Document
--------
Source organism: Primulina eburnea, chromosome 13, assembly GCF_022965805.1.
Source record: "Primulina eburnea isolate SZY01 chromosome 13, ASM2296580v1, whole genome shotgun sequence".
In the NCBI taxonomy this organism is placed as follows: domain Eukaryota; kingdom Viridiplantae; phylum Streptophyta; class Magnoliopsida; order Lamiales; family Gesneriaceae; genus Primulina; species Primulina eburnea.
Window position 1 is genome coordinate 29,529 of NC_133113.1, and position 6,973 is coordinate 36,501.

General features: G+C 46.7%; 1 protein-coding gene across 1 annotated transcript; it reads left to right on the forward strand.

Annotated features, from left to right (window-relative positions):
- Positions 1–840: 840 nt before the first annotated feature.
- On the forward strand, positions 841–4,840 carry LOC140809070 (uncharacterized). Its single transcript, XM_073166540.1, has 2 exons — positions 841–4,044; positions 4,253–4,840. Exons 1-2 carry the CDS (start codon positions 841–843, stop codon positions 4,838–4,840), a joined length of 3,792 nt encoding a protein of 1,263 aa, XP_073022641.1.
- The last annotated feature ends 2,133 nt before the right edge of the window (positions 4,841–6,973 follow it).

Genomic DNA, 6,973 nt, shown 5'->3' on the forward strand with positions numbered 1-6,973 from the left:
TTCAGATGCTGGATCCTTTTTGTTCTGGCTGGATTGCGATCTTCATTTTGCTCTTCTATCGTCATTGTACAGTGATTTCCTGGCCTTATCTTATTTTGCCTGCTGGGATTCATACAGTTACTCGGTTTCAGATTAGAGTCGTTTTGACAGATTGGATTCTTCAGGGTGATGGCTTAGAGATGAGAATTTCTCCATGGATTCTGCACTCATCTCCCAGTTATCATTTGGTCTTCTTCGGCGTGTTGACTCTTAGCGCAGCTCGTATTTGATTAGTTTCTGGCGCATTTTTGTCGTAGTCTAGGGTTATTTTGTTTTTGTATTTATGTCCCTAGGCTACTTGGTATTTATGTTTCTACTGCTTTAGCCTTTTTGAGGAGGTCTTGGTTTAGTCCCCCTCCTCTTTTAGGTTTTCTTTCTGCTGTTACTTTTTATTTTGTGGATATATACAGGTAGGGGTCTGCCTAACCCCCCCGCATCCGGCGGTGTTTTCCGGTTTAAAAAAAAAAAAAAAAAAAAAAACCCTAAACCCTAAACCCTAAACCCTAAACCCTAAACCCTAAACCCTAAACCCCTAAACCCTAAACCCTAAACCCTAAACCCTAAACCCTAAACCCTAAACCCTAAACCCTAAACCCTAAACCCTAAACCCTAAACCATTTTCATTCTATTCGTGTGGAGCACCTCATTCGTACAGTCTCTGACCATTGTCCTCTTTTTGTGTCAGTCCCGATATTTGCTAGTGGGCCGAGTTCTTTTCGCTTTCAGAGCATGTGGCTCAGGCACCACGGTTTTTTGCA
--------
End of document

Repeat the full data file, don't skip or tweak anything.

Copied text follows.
Source organism: Primulina eburnea, chromosome 13, assembly GCF_022965805.1.
Source record: "Primulina eburnea isolate SZY01 chromosome 13, ASM2296580v1, whole genome shotgun sequence".
In the NCBI taxonomy this organism is placed as follows: domain Eukaryota; kingdom Viridiplantae; phylum Streptophyta; class Magnoliopsida; order Lamiales; family Gesneriaceae; genus Primulina; species Primulina eburnea.
Window position 1 is genome coordinate 29,529 of NC_133113.1, and position 6,973 is coordinate 36,501.

General features: G+C 46.7%; 1 protein-coding gene across 1 annotated transcript; it reads left to right on the forward strand.

Annotated features, from left to right (window-relative positions):
- Positions 1–840: 840 nt before the first annotated feature.
- On the forward strand, positions 841–4,840 carry LOC140809070 (uncharacterized). Its single transcript, XM_073166540.1, has 2 exons — positions 841–4,044; positions 4,253–4,840. Exons 1-2 carry the CDS (start codon positions 841–843, stop codon positions 4,838–4,840), a joined length of 3,792 nt encoding a protein of 1,263 aa, XP_073022641.1.
- The last annotated feature ends 2,133 nt before the right edge of the window (positions 4,841–6,973 follow it).

Genomic DNA, 6,973 nt, shown 5'->3' on the forward strand with positions numbered 1-6,973 from the left:
TTCAGATGCTGGATCCTTTTTGTTCTGGCTGGATTGCGATCTTCATTTTGCTCTTCTATCGTCATTGTACAGTGATTTCCTGGCCTTATCTTATTTTGCCTGCTGGGATTCATACAGTTACTCGGTTTCAGATTAGAGTCGTTTTGACAGATTGGATTCTTCAGGGTGATGGCTTAGAGATGAGAATTTCTCCATGGATTCTGCACTCATCTCCCAGTTATCATTTGGTCTTCTTCGGCGTGTTGACTCTTAGCGCAGCTCGTATTTGATTAGTTTCTGGCGCATTTTTGTCGTAGTCTAGGGTTATTTTGTTTTTGTATTTATGTCCCTAGGCTACTTGGTATTTATGTTTCTACTGCTTTAGCCTTTTTGAGGAGGTCTTGGTTTAGTCCCCCTCCTCTTTTAGGTTTTCTTTCTGCTGTTACTTTTTATTTTGTGGATATATACAGGTAGGGGTCTGCCTAACCCCCCCGCATCCGGCGGTGTTTTCCGGTTTAAAAAAAAAAAAAAAAAAAAAAACCCTAAACCCTAAACCCTAAACCCTAAACCCTAAACCCTAAACCCTAAACCCCTAAACCCTAAACCCTAAACCCTAAACCCTAAACCCTAAACCCTAAACCCTAAACCCTAAACCCTAAACCCTAAACCCTAAACCATTTTCATTCTATTCGTGTGGAGCACCTCATTCGTACAGTCTCTGACCATTGTCCTCTTTTTGTGTCAGTCCCGATATTTGCTAGTGGGCCGAGTTCTTTTCGCTTTCAGAGCATGTGGCTCAGGCACCACGGTTTTTTGCA